Fifth, heterodoxy is rich with traditions studying the impact of institutions, geography, gender, class, knowledge and so on, all of which were discarded as irrelevant when neoclassicism disappeared down its constrained allocation hole. But those traditions are not stitched together any more than neoclassicism is. Which is why your desired handbook is still missing.

My larger point speaks to your issue of policy impact. We are trying to combat a prevailing worldview that is far too well entrenched in the policy making elites, whether they be in government, business, or academia. Free market dogma is dangerous, hegemonic, and downright false. It needs to be overturned. Not by ‘six blind men’, but by one determined group.

The satisfaction of your desire for an alternative narrative depends on our ability to set aside our differences and become that group.

 

Keith Wilde  —  August 4, 2010 at 1:21 pm |

Peter, my suggestion is much less ambitious than the integration you propose, but I think it would be a useful beginning. And there does seem to be pretty widespread agreement with the editor’s observation that the one common element among the varieties of heterodoxy is their disagreement with policy implications of the neoclassical model.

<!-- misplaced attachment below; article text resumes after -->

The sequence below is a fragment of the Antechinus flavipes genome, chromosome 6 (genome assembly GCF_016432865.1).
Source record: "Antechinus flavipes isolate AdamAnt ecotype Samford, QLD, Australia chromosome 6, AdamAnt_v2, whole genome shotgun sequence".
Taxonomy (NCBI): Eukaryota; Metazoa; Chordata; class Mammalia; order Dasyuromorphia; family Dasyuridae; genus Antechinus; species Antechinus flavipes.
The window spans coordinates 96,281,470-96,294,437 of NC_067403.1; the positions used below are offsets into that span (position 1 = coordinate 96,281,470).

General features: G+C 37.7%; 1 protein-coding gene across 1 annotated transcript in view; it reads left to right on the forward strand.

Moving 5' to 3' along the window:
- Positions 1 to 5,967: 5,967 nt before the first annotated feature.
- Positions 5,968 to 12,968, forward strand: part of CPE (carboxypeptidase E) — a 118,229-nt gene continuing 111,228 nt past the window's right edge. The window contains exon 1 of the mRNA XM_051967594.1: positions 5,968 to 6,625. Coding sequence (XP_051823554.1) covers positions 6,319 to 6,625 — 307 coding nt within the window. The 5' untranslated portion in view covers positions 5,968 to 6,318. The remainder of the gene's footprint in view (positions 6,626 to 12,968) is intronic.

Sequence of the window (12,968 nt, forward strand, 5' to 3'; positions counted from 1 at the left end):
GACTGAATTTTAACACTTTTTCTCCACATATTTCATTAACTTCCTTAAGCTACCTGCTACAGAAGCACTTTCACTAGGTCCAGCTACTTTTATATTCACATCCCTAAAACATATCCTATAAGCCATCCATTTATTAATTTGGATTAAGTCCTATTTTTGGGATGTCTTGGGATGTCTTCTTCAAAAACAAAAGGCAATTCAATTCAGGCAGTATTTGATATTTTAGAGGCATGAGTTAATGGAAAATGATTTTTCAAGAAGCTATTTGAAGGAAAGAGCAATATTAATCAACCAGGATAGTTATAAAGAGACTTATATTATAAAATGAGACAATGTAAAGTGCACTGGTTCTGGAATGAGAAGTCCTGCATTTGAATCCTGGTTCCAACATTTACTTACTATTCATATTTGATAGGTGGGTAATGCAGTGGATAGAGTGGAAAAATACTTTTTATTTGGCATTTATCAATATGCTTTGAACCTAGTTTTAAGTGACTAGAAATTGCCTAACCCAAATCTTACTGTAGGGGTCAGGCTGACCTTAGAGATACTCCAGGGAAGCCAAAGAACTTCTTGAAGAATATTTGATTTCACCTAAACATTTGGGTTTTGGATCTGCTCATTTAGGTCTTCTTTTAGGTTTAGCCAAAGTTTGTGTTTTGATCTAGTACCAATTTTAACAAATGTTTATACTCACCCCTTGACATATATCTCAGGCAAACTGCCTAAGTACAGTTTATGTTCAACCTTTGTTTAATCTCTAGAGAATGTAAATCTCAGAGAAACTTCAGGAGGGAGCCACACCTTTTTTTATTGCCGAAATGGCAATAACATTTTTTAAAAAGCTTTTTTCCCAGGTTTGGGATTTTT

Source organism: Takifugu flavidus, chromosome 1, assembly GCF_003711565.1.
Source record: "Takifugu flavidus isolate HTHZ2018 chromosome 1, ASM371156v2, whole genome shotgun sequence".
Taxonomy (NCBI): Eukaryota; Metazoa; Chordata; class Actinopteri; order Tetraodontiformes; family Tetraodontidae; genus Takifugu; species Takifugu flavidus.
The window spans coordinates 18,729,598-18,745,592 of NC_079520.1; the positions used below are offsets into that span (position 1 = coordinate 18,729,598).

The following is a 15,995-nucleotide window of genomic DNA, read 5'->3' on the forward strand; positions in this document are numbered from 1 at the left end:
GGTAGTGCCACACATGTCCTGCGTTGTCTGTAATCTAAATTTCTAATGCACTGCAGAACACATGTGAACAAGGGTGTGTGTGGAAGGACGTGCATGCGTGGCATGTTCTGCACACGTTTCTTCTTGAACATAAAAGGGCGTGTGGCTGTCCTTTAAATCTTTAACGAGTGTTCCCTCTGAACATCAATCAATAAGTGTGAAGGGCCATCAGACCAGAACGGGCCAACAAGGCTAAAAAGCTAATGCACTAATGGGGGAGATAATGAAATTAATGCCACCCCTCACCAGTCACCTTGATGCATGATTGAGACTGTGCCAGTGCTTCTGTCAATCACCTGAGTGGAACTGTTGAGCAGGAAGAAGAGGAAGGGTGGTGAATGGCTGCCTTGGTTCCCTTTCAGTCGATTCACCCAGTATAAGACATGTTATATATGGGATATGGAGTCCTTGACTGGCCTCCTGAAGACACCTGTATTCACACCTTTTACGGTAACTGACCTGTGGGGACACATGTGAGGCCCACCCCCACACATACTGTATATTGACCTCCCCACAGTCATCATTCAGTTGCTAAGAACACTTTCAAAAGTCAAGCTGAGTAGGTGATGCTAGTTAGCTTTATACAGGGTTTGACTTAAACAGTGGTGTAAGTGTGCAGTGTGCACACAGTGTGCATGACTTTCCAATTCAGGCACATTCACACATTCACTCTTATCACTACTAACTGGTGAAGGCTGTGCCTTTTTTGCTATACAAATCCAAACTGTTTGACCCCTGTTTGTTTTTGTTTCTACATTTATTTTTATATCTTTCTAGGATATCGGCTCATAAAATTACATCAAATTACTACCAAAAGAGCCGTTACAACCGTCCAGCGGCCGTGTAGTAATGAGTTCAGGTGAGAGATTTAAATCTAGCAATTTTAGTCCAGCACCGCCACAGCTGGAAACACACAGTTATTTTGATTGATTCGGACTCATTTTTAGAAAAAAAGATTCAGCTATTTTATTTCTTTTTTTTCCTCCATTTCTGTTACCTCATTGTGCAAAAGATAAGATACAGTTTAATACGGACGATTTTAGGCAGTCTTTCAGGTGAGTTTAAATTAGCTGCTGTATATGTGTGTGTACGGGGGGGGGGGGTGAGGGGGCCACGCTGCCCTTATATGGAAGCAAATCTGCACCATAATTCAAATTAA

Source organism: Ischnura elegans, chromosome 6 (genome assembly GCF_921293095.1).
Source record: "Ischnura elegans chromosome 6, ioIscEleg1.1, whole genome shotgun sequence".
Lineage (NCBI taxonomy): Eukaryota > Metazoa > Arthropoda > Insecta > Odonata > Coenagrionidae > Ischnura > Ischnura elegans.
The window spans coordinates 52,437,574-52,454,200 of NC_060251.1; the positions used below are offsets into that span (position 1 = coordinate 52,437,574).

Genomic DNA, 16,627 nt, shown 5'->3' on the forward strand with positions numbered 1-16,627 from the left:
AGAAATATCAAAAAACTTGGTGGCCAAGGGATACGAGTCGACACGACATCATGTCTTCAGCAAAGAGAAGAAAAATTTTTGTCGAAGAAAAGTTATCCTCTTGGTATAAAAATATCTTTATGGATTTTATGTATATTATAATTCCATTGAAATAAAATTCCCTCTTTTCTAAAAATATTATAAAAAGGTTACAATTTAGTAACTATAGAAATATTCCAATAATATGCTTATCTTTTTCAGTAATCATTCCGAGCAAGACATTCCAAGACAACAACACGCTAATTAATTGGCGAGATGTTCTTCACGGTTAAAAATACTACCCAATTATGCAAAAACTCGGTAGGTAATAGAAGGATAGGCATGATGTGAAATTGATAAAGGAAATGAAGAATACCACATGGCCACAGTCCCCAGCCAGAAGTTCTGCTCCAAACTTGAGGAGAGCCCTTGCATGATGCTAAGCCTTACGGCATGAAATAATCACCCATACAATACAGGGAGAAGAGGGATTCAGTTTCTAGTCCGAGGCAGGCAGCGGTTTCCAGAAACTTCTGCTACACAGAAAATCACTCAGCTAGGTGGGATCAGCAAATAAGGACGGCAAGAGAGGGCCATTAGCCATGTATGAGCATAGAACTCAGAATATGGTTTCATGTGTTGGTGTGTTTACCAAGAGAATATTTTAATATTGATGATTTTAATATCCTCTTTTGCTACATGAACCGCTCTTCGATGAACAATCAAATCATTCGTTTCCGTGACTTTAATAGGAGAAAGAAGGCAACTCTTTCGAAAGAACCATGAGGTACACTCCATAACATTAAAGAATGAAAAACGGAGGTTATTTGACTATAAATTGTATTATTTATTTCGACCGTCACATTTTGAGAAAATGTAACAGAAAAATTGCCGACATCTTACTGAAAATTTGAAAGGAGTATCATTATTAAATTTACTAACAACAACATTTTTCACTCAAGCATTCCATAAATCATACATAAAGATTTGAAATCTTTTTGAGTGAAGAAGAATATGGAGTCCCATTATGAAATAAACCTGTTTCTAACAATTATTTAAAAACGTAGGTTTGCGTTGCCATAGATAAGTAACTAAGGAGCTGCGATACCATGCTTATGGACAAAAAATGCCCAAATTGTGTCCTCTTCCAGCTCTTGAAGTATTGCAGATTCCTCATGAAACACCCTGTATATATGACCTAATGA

The handbook I have in mind would not knit them all together into a new whole, but it could, I think, be a step toward uniting the various groups into one that is united against the free market dogma that claims economic theory as a foundation. They don’t have to be integrated beyond that minimal degree in order to be useful in a resistance movement.

Think of it as an encyclopedia rather than a textbook. It would consist of articles that reduce each brand of heterodoxy to the essence of its disagreement with the “adversary”. Not an impossible job, I think. Your mention of Georgescu-Roegen reminds me of my collaboration with others to bring him to Ottawa in the late seventies. He did a pretty good job of presenting the essence (minus the physics) in a couple of lectures.

The product is not a textbook. It is a tool for policy analysts and advisers; no more than a reading list item for teachers. When the government analyst is asked to evaluate a proposal, he can leaf through its contents for the most relevant and authoritative arguments that refute whatever it is in the text on his desk that turns his stomach.